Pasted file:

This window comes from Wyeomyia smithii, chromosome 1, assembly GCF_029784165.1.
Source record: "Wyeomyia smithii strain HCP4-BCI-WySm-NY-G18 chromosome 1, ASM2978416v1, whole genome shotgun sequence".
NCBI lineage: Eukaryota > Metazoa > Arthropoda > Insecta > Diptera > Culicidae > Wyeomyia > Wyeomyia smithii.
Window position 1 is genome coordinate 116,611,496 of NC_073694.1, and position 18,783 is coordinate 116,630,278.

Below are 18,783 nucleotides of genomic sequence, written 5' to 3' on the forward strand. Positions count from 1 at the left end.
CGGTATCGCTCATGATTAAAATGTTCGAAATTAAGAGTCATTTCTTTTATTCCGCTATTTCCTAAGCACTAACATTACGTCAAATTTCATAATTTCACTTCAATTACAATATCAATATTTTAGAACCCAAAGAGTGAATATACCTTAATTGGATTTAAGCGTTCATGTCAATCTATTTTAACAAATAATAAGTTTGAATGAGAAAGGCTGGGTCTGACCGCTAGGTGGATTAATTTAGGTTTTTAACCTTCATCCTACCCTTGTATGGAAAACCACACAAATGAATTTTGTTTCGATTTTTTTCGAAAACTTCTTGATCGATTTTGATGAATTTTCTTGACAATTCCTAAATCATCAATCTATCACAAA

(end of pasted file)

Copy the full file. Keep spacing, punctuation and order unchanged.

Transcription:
This window comes from Wyeomyia smithii, chromosome 1, assembly GCF_029784165.1.
Source record: "Wyeomyia smithii strain HCP4-BCI-WySm-NY-G18 chromosome 1, ASM2978416v1, whole genome shotgun sequence".
NCBI lineage: Eukaryota > Metazoa > Arthropoda > Insecta > Diptera > Culicidae > Wyeomyia > Wyeomyia smithii.
Window position 1 is genome coordinate 116,611,496 of NC_073694.1, and position 18,783 is coordinate 116,630,278.

Below are 18,783 nucleotides of genomic sequence, written 5' to 3' on the forward strand. Positions count from 1 at the left end.
CGGTATCGCTCATGATTAAAATGTTCGAAATTAAGAGTCATTTCTTTTATTCCGCTATTTCCTAAGCACTAACATTACGTCAAATTTCATAATTTCACTTCAATTACAATATCAATATTTTAGAACCCAAAGAGTGAATATACCTTAATTGGATTTAAGCGTTCATGTCAATCTATTTTAACAAATAATAAGTTTGAATGAGAAAGGCTGGGTCTGACCGCTAGGTGGATTAATTTAGGTTTTTAACCTTCATCCTACCCTTGTATGGAAAACCACACAAATGAATTTTGTTTCGATTTTTTTCGAAAACTTCTTGATCGATTTTGATGAATTTTCTTGACAATTCCTAAATCATCAATCTATCACAAA